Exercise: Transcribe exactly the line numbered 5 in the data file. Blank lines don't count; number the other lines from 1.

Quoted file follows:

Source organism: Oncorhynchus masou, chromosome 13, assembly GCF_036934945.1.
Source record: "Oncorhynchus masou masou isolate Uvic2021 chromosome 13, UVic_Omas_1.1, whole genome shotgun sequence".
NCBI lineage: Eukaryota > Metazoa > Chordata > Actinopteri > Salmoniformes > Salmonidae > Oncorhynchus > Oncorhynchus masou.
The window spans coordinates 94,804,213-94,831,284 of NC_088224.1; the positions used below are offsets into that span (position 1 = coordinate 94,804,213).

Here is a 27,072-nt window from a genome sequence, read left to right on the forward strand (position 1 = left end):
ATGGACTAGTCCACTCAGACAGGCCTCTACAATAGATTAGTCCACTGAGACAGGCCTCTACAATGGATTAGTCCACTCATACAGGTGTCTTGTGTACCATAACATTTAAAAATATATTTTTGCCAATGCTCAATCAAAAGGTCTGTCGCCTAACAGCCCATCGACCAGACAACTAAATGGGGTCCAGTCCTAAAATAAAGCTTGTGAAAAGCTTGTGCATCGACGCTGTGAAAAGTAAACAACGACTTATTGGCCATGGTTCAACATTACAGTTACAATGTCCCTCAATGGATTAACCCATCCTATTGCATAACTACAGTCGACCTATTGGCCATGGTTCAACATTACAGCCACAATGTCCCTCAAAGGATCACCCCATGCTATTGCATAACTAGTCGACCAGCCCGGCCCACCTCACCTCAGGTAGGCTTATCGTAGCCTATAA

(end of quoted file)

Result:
Here is a 27,072-nt window from a genome sequence, read left to right on the forward strand (position 1 = left end):